A half-mile later when that hiker with what looked like a 50lb pack passed me, I got even more mad.  Then the final straw came when I rolled my ankle and the following “conversation” ensued:

Me: “OWWWwww!  FUCK!”

Hiker: “Are you ok?”

Me on the ground: “yes, just rolled my ankle”

Hiker: “you’ve gotta be careful”

Me: “yeah I know, I’m just fatigued”

Hiker: “that’s when things gets dangerous”

Me: “yeah, no shit!”

…and then I sprinted off on my freshly rolled ankle because fuck if I was going to be slower than the guy carrying a 50 lb pack through a not-even-close-to-remote-state-park.

Then another well-intentioned hiker had the misfortune to come across me about a mile later.  I was struggling up more hill when I saw the horror on her face as she witnessed whatever was on mine.  In an effort to make herself feel more comfortable in the face of my suffering, she blurted out “you’re almost there – there’s not much more uphill ahead of you”.  Little did she know…  I still had Windy Peak ahead of me.  The reply that spilled forth was “oh, I have a whole lot of everything still ahead of me”.

Poor girl.  Granted that wasn’t necessarily a mean reply, but is sure as shit wasn’t a friendly one.  I can’t stand unsolicited “motivation”.  What drives you is not the same as what drives me and if you don’t know me or grasp the concept of eudaimonic happiness, then shut your pie hole and leave me to my suffering.

But these are the things I want to learn about myself – see what I am made of and ultimately to find my opportunities for growth.  What I’m made of is anger as a first line of defense against fear, judgement and rejection.  I have some personal evolution to do  before I can suffer with a smile 100% of the time, but I think I’m well on my way.  I’m not convinced that everybody gets there, but I was smiling on the inside, deep down, knowing that I had the privilege to choose this kind of beautiful suffering.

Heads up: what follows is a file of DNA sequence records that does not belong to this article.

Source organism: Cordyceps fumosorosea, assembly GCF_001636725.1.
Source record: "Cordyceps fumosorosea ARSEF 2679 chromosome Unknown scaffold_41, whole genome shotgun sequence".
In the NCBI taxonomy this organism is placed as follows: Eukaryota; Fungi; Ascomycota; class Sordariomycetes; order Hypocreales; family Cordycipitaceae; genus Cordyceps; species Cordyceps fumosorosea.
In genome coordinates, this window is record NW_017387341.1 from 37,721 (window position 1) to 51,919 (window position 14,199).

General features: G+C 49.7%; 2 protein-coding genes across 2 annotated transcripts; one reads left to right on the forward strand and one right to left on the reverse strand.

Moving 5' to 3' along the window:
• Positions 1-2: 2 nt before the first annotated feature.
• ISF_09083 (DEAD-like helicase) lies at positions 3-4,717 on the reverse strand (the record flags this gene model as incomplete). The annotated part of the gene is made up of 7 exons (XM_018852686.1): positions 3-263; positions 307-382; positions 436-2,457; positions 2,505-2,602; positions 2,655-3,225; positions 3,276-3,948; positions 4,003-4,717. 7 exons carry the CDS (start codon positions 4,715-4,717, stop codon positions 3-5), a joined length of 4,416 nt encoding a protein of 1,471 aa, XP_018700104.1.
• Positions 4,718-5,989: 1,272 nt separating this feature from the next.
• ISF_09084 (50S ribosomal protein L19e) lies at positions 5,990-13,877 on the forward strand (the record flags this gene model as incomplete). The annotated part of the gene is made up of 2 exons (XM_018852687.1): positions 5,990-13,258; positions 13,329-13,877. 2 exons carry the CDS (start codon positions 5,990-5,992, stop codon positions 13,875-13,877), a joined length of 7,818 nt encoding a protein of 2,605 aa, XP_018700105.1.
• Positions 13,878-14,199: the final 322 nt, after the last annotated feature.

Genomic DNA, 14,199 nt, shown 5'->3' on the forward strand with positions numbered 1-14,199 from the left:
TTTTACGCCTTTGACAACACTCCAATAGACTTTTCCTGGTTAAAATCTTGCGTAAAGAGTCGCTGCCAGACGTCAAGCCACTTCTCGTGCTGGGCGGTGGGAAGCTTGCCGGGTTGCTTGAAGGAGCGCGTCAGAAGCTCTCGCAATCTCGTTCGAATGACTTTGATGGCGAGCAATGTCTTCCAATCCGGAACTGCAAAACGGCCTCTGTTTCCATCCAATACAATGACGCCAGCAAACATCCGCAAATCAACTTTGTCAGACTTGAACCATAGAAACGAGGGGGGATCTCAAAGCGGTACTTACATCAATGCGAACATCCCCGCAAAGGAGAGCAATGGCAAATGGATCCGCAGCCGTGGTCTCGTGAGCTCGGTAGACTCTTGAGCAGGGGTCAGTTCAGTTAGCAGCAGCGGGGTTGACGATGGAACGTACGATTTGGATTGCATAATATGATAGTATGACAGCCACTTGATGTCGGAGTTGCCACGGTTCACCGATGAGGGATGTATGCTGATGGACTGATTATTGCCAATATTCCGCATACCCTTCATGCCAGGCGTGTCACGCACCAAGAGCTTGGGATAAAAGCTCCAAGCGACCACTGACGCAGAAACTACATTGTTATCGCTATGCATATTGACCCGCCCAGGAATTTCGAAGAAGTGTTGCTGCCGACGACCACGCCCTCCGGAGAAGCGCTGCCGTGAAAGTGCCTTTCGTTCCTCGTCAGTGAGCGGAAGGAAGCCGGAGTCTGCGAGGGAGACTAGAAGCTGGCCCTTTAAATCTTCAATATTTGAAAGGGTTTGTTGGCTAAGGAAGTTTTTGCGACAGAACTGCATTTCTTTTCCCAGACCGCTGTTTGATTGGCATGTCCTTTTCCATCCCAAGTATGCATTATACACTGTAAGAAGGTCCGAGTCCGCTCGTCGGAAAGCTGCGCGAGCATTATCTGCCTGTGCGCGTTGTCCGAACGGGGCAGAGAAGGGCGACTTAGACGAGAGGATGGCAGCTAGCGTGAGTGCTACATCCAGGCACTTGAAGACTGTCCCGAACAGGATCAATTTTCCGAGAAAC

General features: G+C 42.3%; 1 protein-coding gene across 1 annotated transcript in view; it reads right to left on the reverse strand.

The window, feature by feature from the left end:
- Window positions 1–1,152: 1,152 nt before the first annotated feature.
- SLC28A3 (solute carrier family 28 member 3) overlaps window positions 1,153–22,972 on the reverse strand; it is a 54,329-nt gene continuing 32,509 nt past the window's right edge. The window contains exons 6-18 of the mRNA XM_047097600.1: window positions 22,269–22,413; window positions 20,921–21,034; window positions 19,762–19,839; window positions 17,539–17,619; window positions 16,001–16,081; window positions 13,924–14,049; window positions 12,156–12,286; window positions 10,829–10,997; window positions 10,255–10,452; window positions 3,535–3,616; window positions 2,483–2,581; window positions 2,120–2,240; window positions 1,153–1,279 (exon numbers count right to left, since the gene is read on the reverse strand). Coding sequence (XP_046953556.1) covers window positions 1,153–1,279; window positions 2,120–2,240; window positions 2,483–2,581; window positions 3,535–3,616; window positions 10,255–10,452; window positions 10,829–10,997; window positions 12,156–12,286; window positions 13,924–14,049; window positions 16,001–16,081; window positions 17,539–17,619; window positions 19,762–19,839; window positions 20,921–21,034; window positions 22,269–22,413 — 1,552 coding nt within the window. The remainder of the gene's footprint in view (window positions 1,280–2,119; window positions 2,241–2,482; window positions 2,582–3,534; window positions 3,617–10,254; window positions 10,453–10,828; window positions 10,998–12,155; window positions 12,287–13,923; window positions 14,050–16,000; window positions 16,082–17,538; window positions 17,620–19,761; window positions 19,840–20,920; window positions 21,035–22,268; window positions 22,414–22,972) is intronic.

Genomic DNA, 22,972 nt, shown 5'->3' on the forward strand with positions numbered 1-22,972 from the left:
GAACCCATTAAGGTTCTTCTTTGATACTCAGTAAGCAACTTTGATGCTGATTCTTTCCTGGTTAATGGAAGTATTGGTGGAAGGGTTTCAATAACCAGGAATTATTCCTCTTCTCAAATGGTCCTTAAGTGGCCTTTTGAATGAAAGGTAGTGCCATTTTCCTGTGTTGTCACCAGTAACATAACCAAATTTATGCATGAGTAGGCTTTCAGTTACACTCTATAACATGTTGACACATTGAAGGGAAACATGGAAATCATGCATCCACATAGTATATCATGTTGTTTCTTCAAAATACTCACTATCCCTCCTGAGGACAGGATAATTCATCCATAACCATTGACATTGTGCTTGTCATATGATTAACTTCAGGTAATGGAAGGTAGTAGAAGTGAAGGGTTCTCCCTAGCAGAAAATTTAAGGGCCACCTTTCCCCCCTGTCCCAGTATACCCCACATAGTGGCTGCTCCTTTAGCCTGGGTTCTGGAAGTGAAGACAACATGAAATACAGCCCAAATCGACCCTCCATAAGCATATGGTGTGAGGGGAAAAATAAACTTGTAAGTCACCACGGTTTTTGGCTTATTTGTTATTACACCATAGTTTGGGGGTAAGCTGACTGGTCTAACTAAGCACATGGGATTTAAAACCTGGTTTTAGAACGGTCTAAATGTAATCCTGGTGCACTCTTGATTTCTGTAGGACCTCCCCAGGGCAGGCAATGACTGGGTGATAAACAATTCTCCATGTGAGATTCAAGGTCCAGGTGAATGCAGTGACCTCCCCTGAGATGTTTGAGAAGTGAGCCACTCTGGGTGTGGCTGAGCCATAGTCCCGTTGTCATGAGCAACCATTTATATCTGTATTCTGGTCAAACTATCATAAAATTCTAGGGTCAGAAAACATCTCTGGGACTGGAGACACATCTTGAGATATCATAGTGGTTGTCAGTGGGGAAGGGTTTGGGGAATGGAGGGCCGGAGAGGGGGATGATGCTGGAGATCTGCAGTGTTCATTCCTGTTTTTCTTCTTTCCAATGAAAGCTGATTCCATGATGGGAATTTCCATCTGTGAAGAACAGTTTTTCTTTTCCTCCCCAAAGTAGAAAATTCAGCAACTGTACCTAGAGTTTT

Even though I’ve just dedicated roughly 84% of this post to my three angry miles, you might be surprised to learn, as was I, that most of the lows took place OFF the trail, after the race was over.  It’s the part that I’ve never read about and that nobody talks about and that really caught me off guard.

The race was Saturday and it was the highest high yet.  Then Sunday came and I experienced a low like I haven’t felt in quite some time.  I felt purposeless, but without legs that could take me to regain my purpose out on the trails.  I was alone and lonely in the silence of the post-race blues.  Throughout the course of the week, I replaced running with food and that hasn’t done much to help my situation.  Now, a little more than a week later, I went for my first post-race run on Saturday, which was GLORIOUS, and hiked South Arapahoe Peak on Sunday.  I’m starting to feel better, but my pants are a little tighter and my mileage is a little lower, so it’s time to hit some 40 mile maintenance weeks in preparation for my A+ race taking place in just one month.



6 thoughts on “Dirty 30 part one – personal lessons from my first ultra”

  1. I can totally relate about other random trail users just not getting it. Towards the end of races, I tend to get irrationally angry at people who don’t get out of my way/are having too much fun/try to be encouraging. Get out of my way and never ever ever tell anyone they’re almost there haha

    Liked by 1 person

    1. You get it! 😂😂 Thanks for the validation… I was wondering if other people get irrationally angry also. And you are correct… NEVER tell me I’m almost there. That assumes that I’m on the same path you are and that I’m motivated be being almost there…


  2. Well said!

    I was out there with you and trust me I (We all) went through the same shit! I was so sick and tired of people telling me “Good Job”, “Almost there”…and I was sick and tired of having to say the same thing to other runners when passing back and forth. Near the end (Mile 27ish) I just stopped talking to people lol! But as soon as I got home and took a nap I was already looking at races, and coming back next year.


    Liked by 1 person